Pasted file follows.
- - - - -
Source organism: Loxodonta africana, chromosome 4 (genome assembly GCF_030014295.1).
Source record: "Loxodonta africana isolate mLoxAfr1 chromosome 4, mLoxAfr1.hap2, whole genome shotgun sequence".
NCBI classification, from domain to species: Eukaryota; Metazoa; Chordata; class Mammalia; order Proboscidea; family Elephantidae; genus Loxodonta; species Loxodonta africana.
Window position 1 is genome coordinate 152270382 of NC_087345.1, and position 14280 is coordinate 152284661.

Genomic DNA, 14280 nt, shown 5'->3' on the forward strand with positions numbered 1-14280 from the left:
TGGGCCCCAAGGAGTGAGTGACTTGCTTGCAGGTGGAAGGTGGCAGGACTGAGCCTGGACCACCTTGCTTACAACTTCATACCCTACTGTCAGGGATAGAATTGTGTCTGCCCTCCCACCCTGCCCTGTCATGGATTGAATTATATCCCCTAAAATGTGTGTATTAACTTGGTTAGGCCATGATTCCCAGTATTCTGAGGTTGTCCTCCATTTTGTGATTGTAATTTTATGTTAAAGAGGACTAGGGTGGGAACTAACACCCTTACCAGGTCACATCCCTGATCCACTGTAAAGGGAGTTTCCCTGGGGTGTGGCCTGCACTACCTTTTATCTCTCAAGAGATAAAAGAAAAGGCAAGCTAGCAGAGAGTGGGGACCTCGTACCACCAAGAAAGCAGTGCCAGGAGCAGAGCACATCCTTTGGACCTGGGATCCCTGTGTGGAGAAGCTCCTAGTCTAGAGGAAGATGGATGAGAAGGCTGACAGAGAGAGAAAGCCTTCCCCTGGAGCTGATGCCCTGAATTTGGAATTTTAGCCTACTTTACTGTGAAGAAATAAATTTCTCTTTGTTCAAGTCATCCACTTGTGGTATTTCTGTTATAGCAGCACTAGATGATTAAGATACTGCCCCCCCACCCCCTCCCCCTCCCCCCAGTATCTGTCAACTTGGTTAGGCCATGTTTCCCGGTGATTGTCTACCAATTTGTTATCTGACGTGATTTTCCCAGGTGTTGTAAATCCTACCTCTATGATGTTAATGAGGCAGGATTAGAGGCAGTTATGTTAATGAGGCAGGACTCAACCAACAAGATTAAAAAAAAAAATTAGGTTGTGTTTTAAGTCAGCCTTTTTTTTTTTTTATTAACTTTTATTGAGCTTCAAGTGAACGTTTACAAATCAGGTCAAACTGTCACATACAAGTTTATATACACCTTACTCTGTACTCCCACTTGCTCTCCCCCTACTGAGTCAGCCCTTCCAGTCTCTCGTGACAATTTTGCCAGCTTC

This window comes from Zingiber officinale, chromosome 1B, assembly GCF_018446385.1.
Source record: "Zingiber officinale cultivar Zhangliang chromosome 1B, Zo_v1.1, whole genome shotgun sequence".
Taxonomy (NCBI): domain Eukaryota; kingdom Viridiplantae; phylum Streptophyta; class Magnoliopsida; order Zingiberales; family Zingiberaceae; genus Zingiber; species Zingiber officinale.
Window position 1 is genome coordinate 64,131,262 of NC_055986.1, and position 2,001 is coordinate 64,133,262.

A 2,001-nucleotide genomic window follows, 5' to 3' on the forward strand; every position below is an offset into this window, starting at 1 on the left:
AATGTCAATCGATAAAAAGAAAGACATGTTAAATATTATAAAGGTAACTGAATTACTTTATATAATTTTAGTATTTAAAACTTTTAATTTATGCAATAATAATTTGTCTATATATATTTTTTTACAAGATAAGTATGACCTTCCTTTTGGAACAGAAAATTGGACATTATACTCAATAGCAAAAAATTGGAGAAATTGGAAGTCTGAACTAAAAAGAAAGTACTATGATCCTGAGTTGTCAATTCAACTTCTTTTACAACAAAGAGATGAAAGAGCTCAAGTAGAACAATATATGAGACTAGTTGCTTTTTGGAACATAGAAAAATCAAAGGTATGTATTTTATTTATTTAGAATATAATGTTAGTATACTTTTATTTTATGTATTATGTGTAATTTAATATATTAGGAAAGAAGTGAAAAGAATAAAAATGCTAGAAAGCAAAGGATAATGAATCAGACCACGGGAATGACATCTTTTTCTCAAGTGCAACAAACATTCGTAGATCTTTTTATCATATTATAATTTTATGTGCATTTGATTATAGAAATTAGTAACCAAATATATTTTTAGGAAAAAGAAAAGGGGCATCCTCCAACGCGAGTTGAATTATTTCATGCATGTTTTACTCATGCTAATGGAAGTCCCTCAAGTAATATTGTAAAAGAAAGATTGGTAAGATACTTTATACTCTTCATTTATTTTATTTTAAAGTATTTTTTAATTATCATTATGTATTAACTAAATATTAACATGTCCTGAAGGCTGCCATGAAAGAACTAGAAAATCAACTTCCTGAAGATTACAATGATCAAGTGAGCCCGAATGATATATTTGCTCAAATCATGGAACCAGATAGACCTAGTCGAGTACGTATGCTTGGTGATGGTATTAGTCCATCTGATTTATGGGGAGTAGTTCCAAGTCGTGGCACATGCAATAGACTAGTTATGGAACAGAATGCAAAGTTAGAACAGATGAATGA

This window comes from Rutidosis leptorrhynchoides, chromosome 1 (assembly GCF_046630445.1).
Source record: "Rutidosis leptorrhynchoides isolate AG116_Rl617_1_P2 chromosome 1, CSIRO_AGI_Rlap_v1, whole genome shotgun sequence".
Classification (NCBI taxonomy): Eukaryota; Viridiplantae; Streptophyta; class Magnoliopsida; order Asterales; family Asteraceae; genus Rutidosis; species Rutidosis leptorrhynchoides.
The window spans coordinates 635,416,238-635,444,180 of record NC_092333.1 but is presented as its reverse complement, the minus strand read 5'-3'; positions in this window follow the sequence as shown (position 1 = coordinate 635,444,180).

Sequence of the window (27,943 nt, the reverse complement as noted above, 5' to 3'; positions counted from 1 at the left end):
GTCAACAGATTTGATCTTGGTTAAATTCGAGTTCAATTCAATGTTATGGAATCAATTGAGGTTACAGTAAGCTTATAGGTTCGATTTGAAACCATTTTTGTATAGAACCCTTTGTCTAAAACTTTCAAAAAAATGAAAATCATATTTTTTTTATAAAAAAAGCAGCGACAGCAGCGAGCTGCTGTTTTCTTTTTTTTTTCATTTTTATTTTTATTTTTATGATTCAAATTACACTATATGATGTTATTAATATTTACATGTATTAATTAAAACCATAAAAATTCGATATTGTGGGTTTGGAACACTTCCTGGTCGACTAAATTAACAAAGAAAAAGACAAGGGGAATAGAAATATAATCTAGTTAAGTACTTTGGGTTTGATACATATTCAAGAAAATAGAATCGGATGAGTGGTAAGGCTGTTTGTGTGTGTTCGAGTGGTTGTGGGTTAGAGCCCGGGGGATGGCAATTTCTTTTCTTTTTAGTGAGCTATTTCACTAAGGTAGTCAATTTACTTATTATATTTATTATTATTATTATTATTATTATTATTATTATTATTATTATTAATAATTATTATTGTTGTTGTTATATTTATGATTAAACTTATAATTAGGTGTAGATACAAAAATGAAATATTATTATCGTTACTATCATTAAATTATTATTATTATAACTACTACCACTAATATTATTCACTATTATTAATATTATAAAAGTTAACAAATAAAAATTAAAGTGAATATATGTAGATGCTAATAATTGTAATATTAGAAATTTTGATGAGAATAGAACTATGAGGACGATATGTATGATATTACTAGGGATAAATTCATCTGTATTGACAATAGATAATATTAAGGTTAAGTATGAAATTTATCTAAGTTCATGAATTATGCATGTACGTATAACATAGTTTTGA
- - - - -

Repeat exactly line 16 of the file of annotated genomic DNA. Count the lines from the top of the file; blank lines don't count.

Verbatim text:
The window spans coordinates 635,416,238-635,444,180 of record NC_092333.1 but is presented as its reverse complement, the minus strand read 5'-3'; positions in this window follow the sequence as shown (position 1 = coordinate 635,444,180).